MONTEREY COUNTY, Calif. (KION) They're baaaaack. Monterey County Public Works brought 600 goats Friday morning to eat their way through any thick vegetation in Jacks Peak Park that could fuel a wildfire.
Coming off last year's wildfire season, the County saw more than 180,000 acres burn in the River, Carmel, and Dolan Fires combined. Monterey and San Benito County now officially declared fire season. The grazing goats are part of the County's efforts to reduce wildfire risk at the park and surrounding areas. It's funded by Cal Fire's $116,789 grant.
But why goats?
"I think the goats are voracious," said John Akeman, the Park Planning Manager at Jacks Peak. "They're vegetarians, so they get in here and they eat practically everything."
For the next 2 to 3 weeks, the goats will be grazing through 40 of almost 900-acres in the county park.
This effort is on one of the County's multiple wildfire prevention tactics. A crew also goes around whacking weeds, mowing meadows, and cutting branches before bringing in the animals to eat up the leftover plants.
Jacks Peaks has one of three Monterey Pine Forests in the world. Animal droppings, dry pine needles, and sap make it susceptible to wildfires. The goats are especially useful in smaller areas and places where poison oak grows, which is unsafe for staff, but perfectly fine for the animals.
"Over the years, there's been a lot of buildup of dead vegetation and invasive plants growing up into the tree canopies, which is considered ladder fuel," said Akeman. "What we're trying to do is be sensitive about vegetation removal so that it doesn't build-up to the point where it could become a risk."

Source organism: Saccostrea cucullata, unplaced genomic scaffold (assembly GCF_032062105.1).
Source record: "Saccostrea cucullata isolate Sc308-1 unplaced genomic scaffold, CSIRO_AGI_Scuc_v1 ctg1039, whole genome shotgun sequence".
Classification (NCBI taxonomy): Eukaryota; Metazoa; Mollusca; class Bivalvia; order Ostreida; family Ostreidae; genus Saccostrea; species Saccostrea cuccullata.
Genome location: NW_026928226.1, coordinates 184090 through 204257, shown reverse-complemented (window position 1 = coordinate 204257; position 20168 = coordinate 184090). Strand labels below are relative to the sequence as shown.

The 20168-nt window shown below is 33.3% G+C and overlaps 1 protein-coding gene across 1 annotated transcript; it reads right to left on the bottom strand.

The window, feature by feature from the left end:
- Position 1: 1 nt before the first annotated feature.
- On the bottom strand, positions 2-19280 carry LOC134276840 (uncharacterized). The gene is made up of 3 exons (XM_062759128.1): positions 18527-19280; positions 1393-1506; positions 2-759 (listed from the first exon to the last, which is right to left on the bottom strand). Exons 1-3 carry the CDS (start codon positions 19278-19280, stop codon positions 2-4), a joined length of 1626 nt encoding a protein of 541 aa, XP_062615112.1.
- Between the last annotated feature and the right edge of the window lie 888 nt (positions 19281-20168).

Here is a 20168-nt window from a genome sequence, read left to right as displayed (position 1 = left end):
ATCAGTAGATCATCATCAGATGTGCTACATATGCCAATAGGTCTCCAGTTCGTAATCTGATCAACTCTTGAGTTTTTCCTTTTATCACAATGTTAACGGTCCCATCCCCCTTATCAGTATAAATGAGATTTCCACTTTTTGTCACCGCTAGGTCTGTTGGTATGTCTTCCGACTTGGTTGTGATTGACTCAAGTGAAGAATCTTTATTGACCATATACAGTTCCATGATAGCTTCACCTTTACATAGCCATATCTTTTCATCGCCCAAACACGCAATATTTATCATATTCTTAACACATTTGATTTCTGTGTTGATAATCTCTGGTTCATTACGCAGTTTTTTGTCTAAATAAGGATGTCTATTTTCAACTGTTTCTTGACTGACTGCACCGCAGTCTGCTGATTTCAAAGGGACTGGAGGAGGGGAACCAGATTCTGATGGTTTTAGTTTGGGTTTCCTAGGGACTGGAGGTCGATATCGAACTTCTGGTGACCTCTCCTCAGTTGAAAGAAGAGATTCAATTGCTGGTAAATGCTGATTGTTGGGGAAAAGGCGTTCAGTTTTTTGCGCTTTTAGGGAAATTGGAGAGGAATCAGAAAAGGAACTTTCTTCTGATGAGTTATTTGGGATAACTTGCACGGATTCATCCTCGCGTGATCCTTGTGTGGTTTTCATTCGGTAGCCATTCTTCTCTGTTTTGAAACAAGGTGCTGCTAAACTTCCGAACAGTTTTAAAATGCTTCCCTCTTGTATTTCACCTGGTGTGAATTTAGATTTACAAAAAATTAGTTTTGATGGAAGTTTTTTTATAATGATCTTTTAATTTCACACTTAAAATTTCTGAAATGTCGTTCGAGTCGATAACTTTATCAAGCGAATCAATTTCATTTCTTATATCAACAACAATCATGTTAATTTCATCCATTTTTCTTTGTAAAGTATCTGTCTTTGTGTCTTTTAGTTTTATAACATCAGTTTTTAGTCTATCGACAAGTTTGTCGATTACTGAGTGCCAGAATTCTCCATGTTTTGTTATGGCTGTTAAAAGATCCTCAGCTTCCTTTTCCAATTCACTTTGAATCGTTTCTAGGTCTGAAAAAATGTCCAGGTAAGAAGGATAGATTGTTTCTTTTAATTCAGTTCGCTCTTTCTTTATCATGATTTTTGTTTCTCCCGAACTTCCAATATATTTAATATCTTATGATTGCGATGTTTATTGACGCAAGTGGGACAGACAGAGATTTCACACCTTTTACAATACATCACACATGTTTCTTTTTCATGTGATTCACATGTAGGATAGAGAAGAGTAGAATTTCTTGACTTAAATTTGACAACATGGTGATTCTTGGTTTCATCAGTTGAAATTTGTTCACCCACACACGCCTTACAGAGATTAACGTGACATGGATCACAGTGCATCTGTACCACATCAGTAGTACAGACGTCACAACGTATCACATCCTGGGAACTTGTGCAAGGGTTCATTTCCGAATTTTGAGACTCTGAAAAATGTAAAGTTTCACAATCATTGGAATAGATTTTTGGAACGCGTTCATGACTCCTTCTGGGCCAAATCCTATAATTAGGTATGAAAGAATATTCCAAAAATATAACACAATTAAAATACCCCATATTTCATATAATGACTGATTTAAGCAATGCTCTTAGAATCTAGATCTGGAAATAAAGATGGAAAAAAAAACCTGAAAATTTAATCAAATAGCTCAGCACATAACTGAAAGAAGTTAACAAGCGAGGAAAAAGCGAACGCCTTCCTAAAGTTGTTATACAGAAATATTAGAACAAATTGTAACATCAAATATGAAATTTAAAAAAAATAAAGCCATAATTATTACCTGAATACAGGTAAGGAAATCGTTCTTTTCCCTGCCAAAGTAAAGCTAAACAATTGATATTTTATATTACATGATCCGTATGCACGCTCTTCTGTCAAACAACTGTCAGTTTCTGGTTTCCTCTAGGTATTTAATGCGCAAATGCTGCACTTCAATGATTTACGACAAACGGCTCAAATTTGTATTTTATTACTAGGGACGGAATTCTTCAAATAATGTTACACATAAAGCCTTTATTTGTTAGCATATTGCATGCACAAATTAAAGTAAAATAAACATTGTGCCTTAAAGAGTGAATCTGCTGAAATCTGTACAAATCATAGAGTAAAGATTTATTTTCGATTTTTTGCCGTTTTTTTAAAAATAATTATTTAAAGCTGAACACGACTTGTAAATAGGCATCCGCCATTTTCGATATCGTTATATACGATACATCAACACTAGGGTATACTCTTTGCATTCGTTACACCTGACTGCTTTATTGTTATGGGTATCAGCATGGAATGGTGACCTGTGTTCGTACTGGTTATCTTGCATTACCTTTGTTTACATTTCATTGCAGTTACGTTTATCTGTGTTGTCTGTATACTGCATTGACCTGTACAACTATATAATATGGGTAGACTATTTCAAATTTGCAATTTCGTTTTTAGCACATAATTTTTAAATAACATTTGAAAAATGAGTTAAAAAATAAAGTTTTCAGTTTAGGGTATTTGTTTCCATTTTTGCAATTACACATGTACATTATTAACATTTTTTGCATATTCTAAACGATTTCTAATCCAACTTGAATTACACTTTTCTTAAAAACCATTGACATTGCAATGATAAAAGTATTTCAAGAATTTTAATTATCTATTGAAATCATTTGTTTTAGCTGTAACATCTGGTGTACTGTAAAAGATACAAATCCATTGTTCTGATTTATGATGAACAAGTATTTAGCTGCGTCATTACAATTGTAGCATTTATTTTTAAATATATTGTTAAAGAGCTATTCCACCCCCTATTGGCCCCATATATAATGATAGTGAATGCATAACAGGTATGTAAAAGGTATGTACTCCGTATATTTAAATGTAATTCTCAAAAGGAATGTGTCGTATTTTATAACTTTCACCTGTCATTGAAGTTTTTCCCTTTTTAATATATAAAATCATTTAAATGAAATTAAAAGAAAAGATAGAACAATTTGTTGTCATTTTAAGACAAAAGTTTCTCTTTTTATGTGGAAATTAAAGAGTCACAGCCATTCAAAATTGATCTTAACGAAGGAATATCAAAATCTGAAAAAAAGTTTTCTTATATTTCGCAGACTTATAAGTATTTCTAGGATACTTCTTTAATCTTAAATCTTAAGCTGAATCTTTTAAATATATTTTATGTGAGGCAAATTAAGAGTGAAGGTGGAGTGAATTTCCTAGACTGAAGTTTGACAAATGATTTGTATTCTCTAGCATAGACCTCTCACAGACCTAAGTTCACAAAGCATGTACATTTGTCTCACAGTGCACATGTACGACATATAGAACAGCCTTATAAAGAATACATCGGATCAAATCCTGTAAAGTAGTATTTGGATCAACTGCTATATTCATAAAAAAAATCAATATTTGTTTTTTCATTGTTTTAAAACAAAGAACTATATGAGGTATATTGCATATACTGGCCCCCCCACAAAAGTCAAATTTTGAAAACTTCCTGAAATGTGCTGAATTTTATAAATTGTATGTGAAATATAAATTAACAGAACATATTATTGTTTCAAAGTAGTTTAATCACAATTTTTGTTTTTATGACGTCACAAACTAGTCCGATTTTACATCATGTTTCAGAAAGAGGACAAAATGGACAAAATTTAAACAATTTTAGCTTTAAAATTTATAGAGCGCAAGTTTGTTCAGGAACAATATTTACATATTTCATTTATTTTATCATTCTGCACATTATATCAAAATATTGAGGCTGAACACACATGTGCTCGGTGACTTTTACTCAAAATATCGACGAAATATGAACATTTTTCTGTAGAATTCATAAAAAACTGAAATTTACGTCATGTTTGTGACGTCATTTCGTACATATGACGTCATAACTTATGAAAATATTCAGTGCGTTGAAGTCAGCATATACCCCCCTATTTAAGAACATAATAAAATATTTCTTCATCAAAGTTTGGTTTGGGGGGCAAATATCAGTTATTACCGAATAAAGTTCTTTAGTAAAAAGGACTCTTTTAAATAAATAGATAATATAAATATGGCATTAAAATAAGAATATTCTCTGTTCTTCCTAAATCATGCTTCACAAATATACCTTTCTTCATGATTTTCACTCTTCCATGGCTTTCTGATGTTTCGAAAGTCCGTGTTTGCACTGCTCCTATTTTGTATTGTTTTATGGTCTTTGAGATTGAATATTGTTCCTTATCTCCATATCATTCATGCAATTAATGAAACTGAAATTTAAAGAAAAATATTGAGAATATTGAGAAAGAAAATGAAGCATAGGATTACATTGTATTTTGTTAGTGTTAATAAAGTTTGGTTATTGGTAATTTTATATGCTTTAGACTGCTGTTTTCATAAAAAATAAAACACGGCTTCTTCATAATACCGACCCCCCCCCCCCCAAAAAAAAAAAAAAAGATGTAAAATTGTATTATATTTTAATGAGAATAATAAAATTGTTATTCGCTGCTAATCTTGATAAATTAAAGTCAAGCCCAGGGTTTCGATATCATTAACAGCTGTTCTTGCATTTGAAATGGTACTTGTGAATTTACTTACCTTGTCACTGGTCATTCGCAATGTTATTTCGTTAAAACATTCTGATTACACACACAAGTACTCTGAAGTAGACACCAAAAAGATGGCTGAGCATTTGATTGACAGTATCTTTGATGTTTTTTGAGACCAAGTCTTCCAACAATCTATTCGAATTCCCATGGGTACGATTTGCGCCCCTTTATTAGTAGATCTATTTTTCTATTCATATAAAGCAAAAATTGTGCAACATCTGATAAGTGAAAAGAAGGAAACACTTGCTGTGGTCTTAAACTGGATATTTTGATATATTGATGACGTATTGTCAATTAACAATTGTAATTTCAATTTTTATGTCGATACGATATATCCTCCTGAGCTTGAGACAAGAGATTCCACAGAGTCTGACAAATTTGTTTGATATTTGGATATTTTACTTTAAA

The goats come from Orinda, CA. Monterey County has been contracting with the grazing company called Goats R Us for brush reduction projects in several facilities.
It was started by Egon Oyarzùn who was born and raised in rural parts of Chile, where he helped his father raise oxes. His wife Terri also raised livestock in Northern California and graduated with a master's degree in social welfare at San Francisco State University. Together, they've been raising goats since 1995.
They hire shepherds from South America to take care of the livestock in the fields. The goats are left to roam around freely in a fenced area, supervised by a shepherd and a team of border collies. At night, they’re taken into holding pens to keep them safe.